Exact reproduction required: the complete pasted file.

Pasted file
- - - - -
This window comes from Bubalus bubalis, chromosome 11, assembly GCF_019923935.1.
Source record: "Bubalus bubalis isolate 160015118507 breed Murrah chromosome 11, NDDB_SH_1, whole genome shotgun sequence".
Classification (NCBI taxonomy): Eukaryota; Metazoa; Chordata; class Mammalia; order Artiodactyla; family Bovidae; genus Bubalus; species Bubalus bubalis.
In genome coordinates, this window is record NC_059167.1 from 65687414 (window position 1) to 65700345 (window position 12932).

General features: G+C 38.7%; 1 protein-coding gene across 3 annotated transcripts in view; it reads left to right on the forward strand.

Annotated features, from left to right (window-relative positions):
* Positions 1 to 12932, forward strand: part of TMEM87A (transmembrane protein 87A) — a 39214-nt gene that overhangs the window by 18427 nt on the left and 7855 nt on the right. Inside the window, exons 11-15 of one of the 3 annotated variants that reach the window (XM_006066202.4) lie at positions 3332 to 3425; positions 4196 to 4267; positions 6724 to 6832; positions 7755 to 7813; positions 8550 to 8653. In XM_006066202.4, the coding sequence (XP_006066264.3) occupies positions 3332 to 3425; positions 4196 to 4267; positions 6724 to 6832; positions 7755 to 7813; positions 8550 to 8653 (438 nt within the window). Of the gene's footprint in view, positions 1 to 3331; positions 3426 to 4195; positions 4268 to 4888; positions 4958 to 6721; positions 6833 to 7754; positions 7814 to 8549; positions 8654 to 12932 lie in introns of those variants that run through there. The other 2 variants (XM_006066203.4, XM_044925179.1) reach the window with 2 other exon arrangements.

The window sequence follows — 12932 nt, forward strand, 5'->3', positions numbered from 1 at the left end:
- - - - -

This window comes from Bubalus bubalis, chromosome 11, assembly GCF_019923935.1.
Source record: "Bubalus bubalis isolate 160015118507 breed Murrah chromosome 11, NDDB_SH_1, whole genome shotgun sequence".
Classification (NCBI taxonomy): Eukaryota; Metazoa; Chordata; class Mammalia; order Artiodactyla; family Bovidae; genus Bubalus; species Bubalus bubalis.
In genome coordinates, this window is record NC_059167.1 from 65687414 (window position 1) to 65700345 (window position 12932).

General features: G+C 38.7%; 1 protein-coding gene across 3 annotated transcripts in view; it reads left to right on the forward strand.

Annotated features, from left to right (window-relative positions):
* Positions 1 to 12932, forward strand: part of TMEM87A (transmembrane protein 87A) — a 39214-nt gene that overhangs the window by 18427 nt on the left and 7855 nt on the right. Inside the window, exons 11-15 of one of the 3 annotated variants that reach the window (XM_006066202.4) lie at positions 3332 to 3425; positions 4196 to 4267; positions 6724 to 6832; positions 7755 to 7813; positions 8550 to 8653. In XM_006066202.4, the coding sequence (XP_006066264.3) occupies positions 3332 to 3425; positions 4196 to 4267; positions 6724 to 6832; positions 7755 to 7813; positions 8550 to 8653 (438 nt within the window). Of the gene's footprint in view, positions 1 to 3331; positions 3426 to 4195; positions 4268 to 4888; positions 4958 to 6721; positions 6833 to 7754; positions 7814 to 8549; positions 8654 to 12932 lie in introns of those variants that run through there. The other 2 variants (XM_006066203.4, XM_044925179.1) reach the window with 2 other exon arrangements.

The window sequence follows — 12932 nt, forward strand, 5'->3', positions numbered from 1 at the left end: